TSG Asks: What game do you wish was longer?

This week on TSG we’re talking about games that should have given us just a bit more. Whether providing a small, slow stream of content or being unable to satisfactorily resolve a game’s narrative threads, these games left us unsatisfied. Our question for this week is:

I really wish Titanfall 2 had been longer. That it had a campaign at all was a step up from the original, and what’s there is quality stuff, but I was surprised when I reached the end so quickly. The main problem was that the story didn’t feel like it was given enough space to explain itself, and I was never really clear about why I was doing anything. Each level was well designed and seemed themed around a certain gameplay mechanic, which is all great, but the narrative moments felt rushed or missing altogether. There are a handful of bosses you fight, all with interesting designs and mechanics, but I’ve played through twice and still don’t know who they are, why they want to kill me, or why any of it matters. A couple of slower, narrative focused levels, or even a few longer, clearer cutscenes, would have gone a long way for this sequel.

In this current generation of games, there’s consensus around one specific title that was way too short: The Order 1886. The aesthetics and lore caught my attention from the moment its first trailer dropped. Personally, I really enjoyed it as a self-contained, narrative heavy experience, with some fun cover-based shooting elements but the fact remains that for a game worth $60 on release, there was not nearly enough content for the normal customer to justify the purchase. I hope Sony Santa Monica continues to work on this IP because what they have shown has been, in my opinion, excellent. Only time will tell if The Order survives this, its greatest ordeal.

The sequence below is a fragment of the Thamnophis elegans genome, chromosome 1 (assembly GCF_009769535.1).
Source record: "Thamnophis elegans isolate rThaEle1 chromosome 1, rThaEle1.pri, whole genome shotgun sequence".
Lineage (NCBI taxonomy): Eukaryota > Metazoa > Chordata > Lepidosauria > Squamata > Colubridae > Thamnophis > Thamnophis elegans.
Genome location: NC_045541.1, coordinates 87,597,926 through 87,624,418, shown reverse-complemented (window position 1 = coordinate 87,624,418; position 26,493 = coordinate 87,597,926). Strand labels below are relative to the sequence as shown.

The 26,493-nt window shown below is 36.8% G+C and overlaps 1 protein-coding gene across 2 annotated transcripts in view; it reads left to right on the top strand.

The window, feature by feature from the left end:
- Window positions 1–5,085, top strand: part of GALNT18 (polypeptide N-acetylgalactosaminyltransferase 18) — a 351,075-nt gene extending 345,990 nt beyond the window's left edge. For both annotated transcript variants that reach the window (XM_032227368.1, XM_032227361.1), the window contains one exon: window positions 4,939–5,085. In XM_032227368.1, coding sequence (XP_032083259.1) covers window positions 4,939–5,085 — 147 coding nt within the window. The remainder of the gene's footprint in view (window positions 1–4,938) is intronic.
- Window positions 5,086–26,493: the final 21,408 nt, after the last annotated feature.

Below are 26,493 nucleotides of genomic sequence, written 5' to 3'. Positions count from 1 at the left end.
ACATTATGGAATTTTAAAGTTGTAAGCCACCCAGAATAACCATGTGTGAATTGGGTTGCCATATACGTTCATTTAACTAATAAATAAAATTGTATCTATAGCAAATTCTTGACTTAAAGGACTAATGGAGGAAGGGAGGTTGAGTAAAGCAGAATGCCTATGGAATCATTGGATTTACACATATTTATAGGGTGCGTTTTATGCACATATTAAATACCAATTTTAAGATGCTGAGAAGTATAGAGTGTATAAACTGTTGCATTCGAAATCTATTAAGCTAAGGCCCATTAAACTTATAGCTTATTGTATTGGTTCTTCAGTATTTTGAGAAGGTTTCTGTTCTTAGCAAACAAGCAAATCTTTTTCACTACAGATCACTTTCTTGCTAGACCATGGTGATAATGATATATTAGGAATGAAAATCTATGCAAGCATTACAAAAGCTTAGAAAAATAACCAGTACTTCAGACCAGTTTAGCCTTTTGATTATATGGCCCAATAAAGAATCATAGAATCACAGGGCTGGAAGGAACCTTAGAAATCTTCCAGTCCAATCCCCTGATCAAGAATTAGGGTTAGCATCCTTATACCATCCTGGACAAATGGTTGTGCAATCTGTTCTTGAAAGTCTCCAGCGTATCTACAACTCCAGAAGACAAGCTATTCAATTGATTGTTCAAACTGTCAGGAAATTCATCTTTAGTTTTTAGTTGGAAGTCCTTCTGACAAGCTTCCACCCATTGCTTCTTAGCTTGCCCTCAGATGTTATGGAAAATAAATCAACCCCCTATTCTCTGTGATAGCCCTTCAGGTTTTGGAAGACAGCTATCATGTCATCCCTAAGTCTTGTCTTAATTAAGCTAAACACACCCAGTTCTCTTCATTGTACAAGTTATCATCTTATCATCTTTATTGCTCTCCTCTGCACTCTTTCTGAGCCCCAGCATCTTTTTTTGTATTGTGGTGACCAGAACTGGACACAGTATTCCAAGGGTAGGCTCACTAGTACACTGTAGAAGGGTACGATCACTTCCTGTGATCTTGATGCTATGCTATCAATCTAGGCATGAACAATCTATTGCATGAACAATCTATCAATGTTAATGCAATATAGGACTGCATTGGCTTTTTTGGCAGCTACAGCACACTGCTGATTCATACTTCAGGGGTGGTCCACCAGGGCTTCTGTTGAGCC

Back in 2008, I played Star Wars: The Force Unleashed a lot. The game was a ton of fun primarily because of how successfully LucasArts delivered on the promise of feeling like a powerful Jedi warrior, but the story was also an intriguing bridge between Revenge of the Sith and A New Hope. Unfortunately, the game always felt just a little short to me. There are a few narrative moments that lack emotional resonance because they feel rushed and there are several spots in the game where an extra level could have dove really deep into the universe and characters. The experience isn’t hurt that much overall, but the development team missed out on some fantastic gameplay and narrative opportunities by not exploring other avenues of Starkiller’s adventure.

Monument Valley ended way too soon. This unique and charming puzzle game for handheld devices was perfect on almost all fronts except for its length. Each level was filled with whimsy, wonder, and unique challenges. By the end of what I believe was stage six, after I experienced what I assumed was more of less the tutorial section, the game was over. I shelled out for the Monument Valley DLC which added another one or two stages but that didn’t quite satiate me. Luckily, Monument Valley dropped a couple months ago giving me that fix I’ve been craving. Still, I wouldn’t mind paying a subscription and getting 1-2 new levels every month or something.

Written by TSG Staff

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